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Against Hitler's Luftwaffe in the Balkans (Hardback)

The Royal Yugoslav Air Force at War in 1941

Aviation

By Djordje I Nikolić, Ognjan M Petrović
Imprint: Air World
Pages: 232
Illustrations: 250 mono integrated
ISBN: 9781399088978
Published: 20th September 2023

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Immediately following the end of the First World War, the air force of the newly-formed Southern Slav State, the Kingdom of Serbs, Croats and Slovenes, was forced to rely mainly on war-time Serbian Air Service aircraft and material left after the withdrawal of the French Armée de l’Air from the Balkans in 1919/1920. This equipment was supported by the addition of French war surplus stocks which started arriving in 1921.

In 1929 the monarchy changed its name to the Kingdom of Yugoslavia. Then, from 1930, the official name of the air service branch its military was changed to what is commonly known in the West as the Royal Yugoslav Air Force (RYAF). The obsolete First World War aircraft were replaced from 1925 onwards by stop-gap solutions purchased mainly from France, some from the Czechoslovakian Republic as well as from the first domestic factories.

From 1936, the RYAF again began to reorganize and modernize, with the purchase of the most modern aircraft available at that time. These aircraft were imported from the UK, Germany and Italy, some being built under licence in domestic factories. During this period the Kingdom of Yugoslavia succeeded, as much as conditions allowed, to equip its air force with the most advanced fighter and bomber types of the period.

For the Kingdom of Yugoslavia, the Second World War started on 6 April 1941. The military coup d’etat of 27 March 1941 and anti-German demonstrations in Belgrade clearly aligned the kingdom with the Allies. That same day, Hitler ordered the implementation of Unternehmen 25 (Operation 25) – the attack against Kingdom of Yugoslavia. Hitler had also secured Mussolini’s support for this campaign, while Hungary, Romania and Bulgaria gave active or passive backing in exchange for territorial claims in Yugoslavia.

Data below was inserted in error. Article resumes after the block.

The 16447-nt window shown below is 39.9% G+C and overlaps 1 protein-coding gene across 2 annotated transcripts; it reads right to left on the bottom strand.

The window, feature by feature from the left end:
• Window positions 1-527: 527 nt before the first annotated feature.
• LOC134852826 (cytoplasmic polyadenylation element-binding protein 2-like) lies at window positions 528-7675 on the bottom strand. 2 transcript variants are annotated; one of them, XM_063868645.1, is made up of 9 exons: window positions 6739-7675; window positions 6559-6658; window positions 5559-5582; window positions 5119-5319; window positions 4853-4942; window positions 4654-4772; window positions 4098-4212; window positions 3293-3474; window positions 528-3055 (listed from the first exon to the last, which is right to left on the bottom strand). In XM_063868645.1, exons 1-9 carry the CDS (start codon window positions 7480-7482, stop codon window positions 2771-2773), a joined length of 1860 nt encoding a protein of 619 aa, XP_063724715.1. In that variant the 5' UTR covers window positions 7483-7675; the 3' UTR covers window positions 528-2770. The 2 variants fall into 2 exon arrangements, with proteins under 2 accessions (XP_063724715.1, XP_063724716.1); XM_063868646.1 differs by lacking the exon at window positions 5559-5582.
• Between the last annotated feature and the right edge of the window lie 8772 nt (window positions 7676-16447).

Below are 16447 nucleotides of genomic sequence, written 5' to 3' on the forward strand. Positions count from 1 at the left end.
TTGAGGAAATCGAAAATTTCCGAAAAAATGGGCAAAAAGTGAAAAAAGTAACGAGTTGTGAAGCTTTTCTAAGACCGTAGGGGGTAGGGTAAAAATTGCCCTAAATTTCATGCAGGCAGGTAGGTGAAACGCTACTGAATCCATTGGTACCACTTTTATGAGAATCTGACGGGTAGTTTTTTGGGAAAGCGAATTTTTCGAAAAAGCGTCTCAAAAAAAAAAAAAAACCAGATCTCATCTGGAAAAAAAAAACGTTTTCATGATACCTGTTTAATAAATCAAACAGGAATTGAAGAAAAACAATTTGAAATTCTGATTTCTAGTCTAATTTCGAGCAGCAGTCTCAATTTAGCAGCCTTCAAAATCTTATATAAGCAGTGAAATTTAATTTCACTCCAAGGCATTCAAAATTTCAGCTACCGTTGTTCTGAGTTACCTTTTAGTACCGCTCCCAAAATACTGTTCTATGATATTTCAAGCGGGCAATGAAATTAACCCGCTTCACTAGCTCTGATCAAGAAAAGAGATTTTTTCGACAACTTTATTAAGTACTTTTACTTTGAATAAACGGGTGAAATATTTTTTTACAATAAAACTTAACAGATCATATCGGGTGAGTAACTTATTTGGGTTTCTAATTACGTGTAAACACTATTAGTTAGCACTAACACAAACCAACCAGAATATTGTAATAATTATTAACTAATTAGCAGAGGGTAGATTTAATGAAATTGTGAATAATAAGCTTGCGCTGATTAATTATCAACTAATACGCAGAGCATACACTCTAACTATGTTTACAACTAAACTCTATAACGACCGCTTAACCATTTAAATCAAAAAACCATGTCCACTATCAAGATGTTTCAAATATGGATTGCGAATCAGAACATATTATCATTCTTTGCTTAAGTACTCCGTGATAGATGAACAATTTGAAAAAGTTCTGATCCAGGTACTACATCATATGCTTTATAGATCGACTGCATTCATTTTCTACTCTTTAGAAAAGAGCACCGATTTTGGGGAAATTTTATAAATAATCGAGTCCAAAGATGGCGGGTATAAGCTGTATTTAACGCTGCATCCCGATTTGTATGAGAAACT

Despite all the odds, the airmen of the RYAF fought gallantly in the defence of their homeland, with fighters taking on the German and Italian bombers and their escort fighters – including the Axis types in service with the RYAF.

Eventually, due to the deteriorating situation on the front and the ever-increasing risk of the king and his government being captured, the decision was taken to evacuate by air to Greece. In the summer of the 1941 some 220 Yugoslav aviators gathered in Egypt and continued the fight against Axis, this time in the colours of the RAF. This is the full story of their service and combats in the early months of that year.

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About Djordje I Nikolić

DJORDJE NIKOLIC was born in Belgrade, Serbia, coincidentally on National Aviation Day. Since early childhood he has been fascinated by all aviation-related matters, always staring up in the sky and regularly visiting aviation themed museums across Europe. His interests are primarily in the Royal Yugoslav Air Force and the history of Belgrade in the period between the two world wars and his collection includes hundreds of original photographs, documents, pilot logbooks and other memorabilia. Djordje graduated in mechanical engineering from the University of Applied Sciences in Aachen, Germany. Having completed his studies in the German language, he was able to research and interpret historical documents relating to the German aircraft in Yugoslav service in the interwar and Second World War period. He is also an avid aircraft modeler and regularly attends local and national shows and contests. Djordje currently resides in Washington State, USA.
 


About Ognjan M Petrović

OGNJAN PETROVIĆ was born in Kruševac, Serbia. He graduated in mechanical engineering and has worked for 30 years at the Development bureau of the ‘Process equipment’ factory in Kruševac at various design related activities. In 1968 he began researching history of Serbian and Yugoslav aviation and starting in 1982 he published his first articles and drawings in both domestic and international aviation magazines. He has authored over 1200 technical drawings and color profiles of Serbian and Yugoslav aircraft and has written over 160 scientific, research and historical articles. Additionally, he has illustrated numerous books and articles for fellow authors and has co-authored several aviation books. Also, he was the author of several aviation history exhibitions and catalogues. Ognjan currently resides in Kruševac, Serbia.

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